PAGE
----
Data are presented as means and standard deviations or medians and interquartile ranges, as appropriate. The scans acquired with the vendor-provided 16-channel receive array coil and SENSE-2 were considered the reference dataset for pairwise comparisons. Two-sided paired T-tests were used to compare LV and RV EDV, ESV, SV, EF, CO, LV mass, and BMC between methods. Wilcoxon signed-rank tests were used to compare sigmoid width and the image quality scores of EED and the presence of artifacts between methods. Comparisons of BMC and sigmoid width between methods were visualised using Box-and-Whisker Plots. The average range of image quality scores of all slices per subject was visualised using stacked bar charts. To determine agreements between methods, Bland-Altman analyses were used including 95% limits of agreement (LoA) determined by 1.96 × standard deviation of the mean difference and the confidence of the mean difference, determined by the standard error × t-value for number degrees of freedom [25,26,27]. All statistical analyses were performed using R (version 4.0.5) and Rstudio (version 1.3.959). Values of p < 0.05 were considered significant for all inference testing and 95% confidence intervals were calculated; p-values were adjusted for multiple comparisons using the false discovery rate method as proposed by Benjamini and Hochberg [28].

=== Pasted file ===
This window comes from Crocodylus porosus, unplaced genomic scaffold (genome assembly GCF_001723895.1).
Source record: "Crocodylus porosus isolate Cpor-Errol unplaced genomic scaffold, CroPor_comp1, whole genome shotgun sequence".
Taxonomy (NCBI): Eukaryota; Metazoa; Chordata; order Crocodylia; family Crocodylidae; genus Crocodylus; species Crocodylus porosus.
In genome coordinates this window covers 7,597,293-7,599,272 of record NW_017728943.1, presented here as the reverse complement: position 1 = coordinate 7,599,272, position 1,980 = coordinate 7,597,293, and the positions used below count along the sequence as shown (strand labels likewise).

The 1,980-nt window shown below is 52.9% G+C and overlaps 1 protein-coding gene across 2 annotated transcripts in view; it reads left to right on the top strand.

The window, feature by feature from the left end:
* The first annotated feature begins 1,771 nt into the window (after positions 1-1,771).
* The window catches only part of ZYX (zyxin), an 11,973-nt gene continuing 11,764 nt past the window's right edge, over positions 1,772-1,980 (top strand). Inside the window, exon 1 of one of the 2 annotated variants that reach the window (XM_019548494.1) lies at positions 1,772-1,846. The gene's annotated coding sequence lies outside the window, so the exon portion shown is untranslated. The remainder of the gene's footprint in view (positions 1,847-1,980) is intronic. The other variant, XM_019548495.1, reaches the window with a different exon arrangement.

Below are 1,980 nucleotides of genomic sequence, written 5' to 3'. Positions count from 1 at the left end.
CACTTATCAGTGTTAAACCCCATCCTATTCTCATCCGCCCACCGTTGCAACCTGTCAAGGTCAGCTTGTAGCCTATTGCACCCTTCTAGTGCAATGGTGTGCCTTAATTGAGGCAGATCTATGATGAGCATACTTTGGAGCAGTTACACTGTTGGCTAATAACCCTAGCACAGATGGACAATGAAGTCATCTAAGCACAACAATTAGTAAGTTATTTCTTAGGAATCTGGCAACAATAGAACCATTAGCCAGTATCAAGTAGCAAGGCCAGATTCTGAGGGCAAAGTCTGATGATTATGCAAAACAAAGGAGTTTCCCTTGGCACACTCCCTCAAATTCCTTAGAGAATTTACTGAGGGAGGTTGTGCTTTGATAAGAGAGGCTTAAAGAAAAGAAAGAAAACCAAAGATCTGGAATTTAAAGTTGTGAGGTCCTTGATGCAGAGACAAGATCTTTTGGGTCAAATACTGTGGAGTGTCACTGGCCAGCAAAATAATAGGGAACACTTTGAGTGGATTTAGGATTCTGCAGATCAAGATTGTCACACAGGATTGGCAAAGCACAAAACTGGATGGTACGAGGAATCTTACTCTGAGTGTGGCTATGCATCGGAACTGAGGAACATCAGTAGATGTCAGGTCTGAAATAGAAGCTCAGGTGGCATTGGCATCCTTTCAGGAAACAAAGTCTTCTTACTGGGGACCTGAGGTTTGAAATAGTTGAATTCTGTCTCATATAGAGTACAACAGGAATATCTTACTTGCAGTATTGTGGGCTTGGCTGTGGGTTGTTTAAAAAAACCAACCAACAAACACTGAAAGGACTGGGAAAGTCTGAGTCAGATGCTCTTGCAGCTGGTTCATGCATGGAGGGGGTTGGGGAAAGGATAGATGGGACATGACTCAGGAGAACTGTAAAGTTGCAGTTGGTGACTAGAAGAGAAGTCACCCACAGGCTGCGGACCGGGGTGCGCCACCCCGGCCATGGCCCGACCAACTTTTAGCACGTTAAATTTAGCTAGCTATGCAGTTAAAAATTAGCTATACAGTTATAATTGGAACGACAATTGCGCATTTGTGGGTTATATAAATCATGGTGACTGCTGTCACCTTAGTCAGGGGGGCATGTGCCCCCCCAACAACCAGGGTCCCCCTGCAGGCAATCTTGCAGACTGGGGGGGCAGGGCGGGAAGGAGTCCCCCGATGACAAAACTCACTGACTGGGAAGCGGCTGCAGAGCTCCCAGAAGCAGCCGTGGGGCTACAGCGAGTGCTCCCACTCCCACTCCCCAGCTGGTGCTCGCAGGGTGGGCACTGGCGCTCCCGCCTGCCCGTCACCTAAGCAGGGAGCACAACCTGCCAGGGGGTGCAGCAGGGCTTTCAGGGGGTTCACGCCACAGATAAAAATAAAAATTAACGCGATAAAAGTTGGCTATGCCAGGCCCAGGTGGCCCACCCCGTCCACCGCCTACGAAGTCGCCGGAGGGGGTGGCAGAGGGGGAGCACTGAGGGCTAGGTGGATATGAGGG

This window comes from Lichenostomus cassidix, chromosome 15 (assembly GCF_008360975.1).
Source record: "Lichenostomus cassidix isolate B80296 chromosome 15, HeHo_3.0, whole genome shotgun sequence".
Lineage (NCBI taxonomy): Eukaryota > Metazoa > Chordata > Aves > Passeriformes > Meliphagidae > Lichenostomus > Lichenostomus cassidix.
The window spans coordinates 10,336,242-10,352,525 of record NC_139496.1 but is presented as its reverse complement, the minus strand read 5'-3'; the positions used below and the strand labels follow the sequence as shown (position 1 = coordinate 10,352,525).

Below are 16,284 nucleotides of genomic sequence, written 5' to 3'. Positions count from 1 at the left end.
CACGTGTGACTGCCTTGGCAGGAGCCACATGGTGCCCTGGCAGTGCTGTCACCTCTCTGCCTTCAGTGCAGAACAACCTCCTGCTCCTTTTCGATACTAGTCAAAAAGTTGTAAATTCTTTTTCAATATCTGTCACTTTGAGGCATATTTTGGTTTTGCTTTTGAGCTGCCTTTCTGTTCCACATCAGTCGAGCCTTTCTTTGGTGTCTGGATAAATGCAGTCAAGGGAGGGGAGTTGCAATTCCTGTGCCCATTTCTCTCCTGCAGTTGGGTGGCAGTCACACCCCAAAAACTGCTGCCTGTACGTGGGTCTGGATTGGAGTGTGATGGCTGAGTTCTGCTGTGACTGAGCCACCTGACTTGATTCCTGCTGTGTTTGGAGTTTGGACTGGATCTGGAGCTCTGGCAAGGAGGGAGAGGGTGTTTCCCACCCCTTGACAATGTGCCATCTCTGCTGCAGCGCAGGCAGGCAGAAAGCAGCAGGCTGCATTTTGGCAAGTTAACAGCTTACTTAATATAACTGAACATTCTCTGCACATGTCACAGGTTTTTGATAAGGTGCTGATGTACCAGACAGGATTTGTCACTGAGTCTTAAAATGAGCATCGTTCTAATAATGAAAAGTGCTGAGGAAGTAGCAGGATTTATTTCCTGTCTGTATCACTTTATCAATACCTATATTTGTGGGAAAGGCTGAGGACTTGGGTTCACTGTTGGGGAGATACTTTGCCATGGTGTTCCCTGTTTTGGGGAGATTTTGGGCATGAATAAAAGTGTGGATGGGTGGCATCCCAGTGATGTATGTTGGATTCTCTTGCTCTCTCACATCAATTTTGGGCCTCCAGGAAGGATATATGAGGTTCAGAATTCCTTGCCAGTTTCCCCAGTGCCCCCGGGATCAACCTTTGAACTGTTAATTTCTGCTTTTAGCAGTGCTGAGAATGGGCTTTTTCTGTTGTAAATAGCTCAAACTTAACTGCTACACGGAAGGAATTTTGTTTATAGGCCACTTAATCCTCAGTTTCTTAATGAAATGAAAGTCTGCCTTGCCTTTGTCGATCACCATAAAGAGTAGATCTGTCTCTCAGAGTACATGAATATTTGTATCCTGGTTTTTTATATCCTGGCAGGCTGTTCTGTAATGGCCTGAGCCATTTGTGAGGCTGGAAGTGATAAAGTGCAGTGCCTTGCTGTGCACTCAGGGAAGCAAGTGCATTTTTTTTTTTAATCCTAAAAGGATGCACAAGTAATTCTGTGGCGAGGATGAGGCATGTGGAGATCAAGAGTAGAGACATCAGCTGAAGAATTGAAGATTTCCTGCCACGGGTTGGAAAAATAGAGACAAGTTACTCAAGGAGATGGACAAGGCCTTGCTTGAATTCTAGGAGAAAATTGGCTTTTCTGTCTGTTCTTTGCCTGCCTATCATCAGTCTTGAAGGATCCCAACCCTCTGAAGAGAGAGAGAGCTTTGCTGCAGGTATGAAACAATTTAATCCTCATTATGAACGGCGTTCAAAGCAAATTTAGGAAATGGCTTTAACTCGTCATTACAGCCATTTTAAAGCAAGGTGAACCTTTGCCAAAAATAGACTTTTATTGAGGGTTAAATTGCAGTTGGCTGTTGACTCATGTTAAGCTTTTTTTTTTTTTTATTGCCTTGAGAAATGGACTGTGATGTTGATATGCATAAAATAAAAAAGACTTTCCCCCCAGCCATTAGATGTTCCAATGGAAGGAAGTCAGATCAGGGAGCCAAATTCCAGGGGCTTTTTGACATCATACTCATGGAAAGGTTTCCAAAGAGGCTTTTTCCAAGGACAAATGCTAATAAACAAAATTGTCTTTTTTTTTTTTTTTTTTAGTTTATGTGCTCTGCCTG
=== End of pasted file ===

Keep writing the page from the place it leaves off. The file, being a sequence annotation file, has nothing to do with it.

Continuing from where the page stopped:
Results

All healthy subjects completed all scans during this study without any technical failures. Subject characteristics can be found in Table 2. A total of 14 short-axis slices covering the whole heart were acquired per subject in 7 BHs for C-SENSE-2, 3 BHs for C-SENSE-4, and 2 BHs for C-SENSE-6. Total BH-time based on an average heart rate of 60 beats/min for C-SENSE-2 was 70 s (7 BHs × 10 s), C-SENSE-4 was 42 s (3 BHs × 15–12 s), and C-SENSE-6 was 28 s (2 BHs × 14 s). Examples of mid-ventricular short-axis images acquired with all test setups of a male participant are shown in Fig. 2. Apical (slice 3), mid-ventricular (slice 7), and basal (slice 11) animations during a full cardiac cycle acquired with all test setups are visualised in supplemental figure S1.

Table 2 Characteristics of the study population
Fig. 2
figure 2

Mid-ventricular balanced steady-state free precession short-axial images of a male participant during end-systole and end-diastole. The reference SENSE-2 scan acquired with the vendor-supplied 16-channel receiver array is outlined in red. Scans acquired with the new 72-channel receiver array are outlined in green for SENSE and purple for C-SENSE